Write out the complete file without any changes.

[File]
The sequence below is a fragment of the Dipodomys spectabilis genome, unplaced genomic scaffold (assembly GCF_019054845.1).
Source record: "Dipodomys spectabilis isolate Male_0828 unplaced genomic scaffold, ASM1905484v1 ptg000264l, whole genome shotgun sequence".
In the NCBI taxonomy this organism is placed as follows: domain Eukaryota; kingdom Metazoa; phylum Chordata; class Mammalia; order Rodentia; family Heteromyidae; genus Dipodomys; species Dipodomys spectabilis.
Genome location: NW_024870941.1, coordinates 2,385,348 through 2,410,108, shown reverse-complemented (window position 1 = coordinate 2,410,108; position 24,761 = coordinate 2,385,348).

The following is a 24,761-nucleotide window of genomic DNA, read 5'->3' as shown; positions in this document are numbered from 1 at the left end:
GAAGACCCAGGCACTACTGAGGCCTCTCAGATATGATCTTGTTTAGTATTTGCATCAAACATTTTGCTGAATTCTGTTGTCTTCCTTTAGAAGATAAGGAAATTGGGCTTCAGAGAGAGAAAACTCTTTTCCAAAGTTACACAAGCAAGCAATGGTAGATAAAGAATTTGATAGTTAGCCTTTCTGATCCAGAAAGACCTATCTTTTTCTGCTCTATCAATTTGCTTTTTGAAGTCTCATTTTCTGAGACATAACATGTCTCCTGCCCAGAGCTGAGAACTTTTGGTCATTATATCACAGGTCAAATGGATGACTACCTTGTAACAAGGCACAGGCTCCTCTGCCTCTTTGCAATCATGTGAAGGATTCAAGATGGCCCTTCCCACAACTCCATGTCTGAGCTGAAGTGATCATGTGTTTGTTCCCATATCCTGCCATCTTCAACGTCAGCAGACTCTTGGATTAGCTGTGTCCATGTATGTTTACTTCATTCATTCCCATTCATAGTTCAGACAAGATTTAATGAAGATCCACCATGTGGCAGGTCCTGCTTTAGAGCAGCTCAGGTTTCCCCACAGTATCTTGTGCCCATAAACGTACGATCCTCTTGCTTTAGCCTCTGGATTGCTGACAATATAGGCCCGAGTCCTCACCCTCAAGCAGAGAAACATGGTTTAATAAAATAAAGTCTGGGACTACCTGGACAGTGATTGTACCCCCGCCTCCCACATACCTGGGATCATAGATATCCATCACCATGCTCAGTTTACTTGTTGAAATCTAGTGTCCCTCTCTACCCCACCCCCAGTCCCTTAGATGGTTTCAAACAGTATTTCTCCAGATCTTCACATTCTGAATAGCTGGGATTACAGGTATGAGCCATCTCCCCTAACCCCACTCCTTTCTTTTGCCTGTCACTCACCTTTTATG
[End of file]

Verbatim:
The sequence below is a fragment of the Dipodomys spectabilis genome, unplaced genomic scaffold (assembly GCF_019054845.1).
Source record: "Dipodomys spectabilis isolate Male_0828 unplaced genomic scaffold, ASM1905484v1 ptg000264l, whole genome shotgun sequence".
In the NCBI taxonomy this organism is placed as follows: domain Eukaryota; kingdom Metazoa; phylum Chordata; class Mammalia; order Rodentia; family Heteromyidae; genus Dipodomys; species Dipodomys spectabilis.
Genome location: NW_024870941.1, coordinates 2,385,348 through 2,410,108, shown reverse-complemented (window position 1 = coordinate 2,410,108; position 24,761 = coordinate 2,385,348).

The following is a 24,761-nucleotide window of genomic DNA, read 5'->3' as shown; positions in this document are numbered from 1 at the left end:
GAAGACCCAGGCACTACTGAGGCCTCTCAGATATGATCTTGTTTAGTATTTGCATCAAACATTTTGCTGAATTCTGTTGTCTTCCTTTAGAAGATAAGGAAATTGGGCTTCAGAGAGAGAAAACTCTTTTCCAAAGTTACACAAGCAAGCAATGGTAGATAAAGAATTTGATAGTTAGCCTTTCTGATCCAGAAAGACCTATCTTTTTCTGCTCTATCAATTTGCTTTTTGAAGTCTCATTTTCTGAGACATAACATGTCTCCTGCCCAGAGCTGAGAACTTTTGGTCATTATATCACAGGTCAAATGGATGACTACCTTGTAACAAGGCACAGGCTCCTCTGCCTCTTTGCAATCATGTGAAGGATTCAAGATGGCCCTTCCCACAACTCCATGTCTGAGCTGAAGTGATCATGTGTTTGTTCCCATATCCTGCCATCTTCAACGTCAGCAGACTCTTGGATTAGCTGTGTCCATGTATGTTTACTTCATTCATTCCCATTCATAGTTCAGACAAGATTTAATGAAGATCCACCATGTGGCAGGTCCTGCTTTAGAGCAGCTCAGGTTTCCCCACAGTATCTTGTGCCCATAAACGTACGATCCTCTTGCTTTAGCCTCTGGATTGCTGACAATATAGGCCCGAGTCCTCACCCTCAAGCAGAGAAACATGGTTTAATAAAATAAAGTCTGGGACTACCTGGACAGTGATTGTACCCCCGCCTCCCACATACCTGGGATCATAGATATCCATCACCATGCTCAGTTTACTTGTTGAAATCTAGTGTCCCTCTCTACCCCACCCCCAGTCCCTTAGATGGTTTCAAACAGTATTTCTCCAGATCTTCACATTCTGAATAGCTGGGATTACAGGTATGAGCCATCTCCCCTAACCCCACTCCTTTCTTTTGCCTGTCACTCACCTTTTATG